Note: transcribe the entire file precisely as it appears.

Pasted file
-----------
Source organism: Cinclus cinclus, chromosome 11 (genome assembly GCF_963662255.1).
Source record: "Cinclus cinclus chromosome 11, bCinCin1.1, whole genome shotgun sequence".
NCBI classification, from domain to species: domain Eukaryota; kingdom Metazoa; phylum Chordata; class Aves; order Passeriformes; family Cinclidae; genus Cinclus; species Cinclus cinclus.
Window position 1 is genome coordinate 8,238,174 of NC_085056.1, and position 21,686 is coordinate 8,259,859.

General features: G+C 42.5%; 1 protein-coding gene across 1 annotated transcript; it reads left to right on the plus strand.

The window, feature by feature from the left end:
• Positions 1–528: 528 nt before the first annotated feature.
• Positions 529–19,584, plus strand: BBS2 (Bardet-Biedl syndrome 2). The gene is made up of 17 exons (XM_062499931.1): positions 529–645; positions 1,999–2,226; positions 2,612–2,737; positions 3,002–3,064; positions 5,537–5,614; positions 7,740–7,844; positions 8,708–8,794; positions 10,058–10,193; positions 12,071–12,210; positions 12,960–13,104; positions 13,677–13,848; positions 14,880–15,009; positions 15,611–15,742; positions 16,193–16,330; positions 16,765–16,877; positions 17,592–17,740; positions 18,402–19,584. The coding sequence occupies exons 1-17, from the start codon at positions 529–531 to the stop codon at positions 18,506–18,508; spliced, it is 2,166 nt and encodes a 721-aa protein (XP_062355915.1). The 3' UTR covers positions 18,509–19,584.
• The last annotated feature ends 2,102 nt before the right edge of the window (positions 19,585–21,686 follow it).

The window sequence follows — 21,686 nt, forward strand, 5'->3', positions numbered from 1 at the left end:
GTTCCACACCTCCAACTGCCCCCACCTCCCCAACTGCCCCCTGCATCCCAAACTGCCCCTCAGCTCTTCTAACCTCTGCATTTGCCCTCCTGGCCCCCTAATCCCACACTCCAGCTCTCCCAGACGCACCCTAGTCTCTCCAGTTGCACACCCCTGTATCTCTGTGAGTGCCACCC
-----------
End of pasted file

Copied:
Source organism: Cinclus cinclus, chromosome 11 (genome assembly GCF_963662255.1).
Source record: "Cinclus cinclus chromosome 11, bCinCin1.1, whole genome shotgun sequence".
NCBI classification, from domain to species: domain Eukaryota; kingdom Metazoa; phylum Chordata; class Aves; order Passeriformes; family Cinclidae; genus Cinclus; species Cinclus cinclus.
Window position 1 is genome coordinate 8,238,174 of NC_085056.1, and position 21,686 is coordinate 8,259,859.

General features: G+C 42.5%; 1 protein-coding gene across 1 annotated transcript; it reads left to right on the plus strand.

The window, feature by feature from the left end:
• Positions 1–528: 528 nt before the first annotated feature.
• Positions 529–19,584, plus strand: BBS2 (Bardet-Biedl syndrome 2). The gene is made up of 17 exons (XM_062499931.1): positions 529–645; positions 1,999–2,226; positions 2,612–2,737; positions 3,002–3,064; positions 5,537–5,614; positions 7,740–7,844; positions 8,708–8,794; positions 10,058–10,193; positions 12,071–12,210; positions 12,960–13,104; positions 13,677–13,848; positions 14,880–15,009; positions 15,611–15,742; positions 16,193–16,330; positions 16,765–16,877; positions 17,592–17,740; positions 18,402–19,584. The coding sequence occupies exons 1-17, from the start codon at positions 529–531 to the stop codon at positions 18,506–18,508; spliced, it is 2,166 nt and encodes a 721-aa protein (XP_062355915.1). The 3' UTR covers positions 18,509–19,584.
• The last annotated feature ends 2,102 nt before the right edge of the window (positions 19,585–21,686 follow it).

The window sequence follows — 21,686 nt, forward strand, 5'->3', positions numbered from 1 at the left end:
GTTCCACACCTCCAACTGCCCCCACCTCCCCAACTGCCCCCTGCATCCCAAACTGCCCCTCAGCTCTTCTAACCTCTGCATTTGCCCTCCTGGCCCCCTAATCCCACACTCCAGCTCTCCCAGACGCACCCTAGTCTCTCCAGTTGCACACCCCTGTATCTCTGTGAGTGCCACCC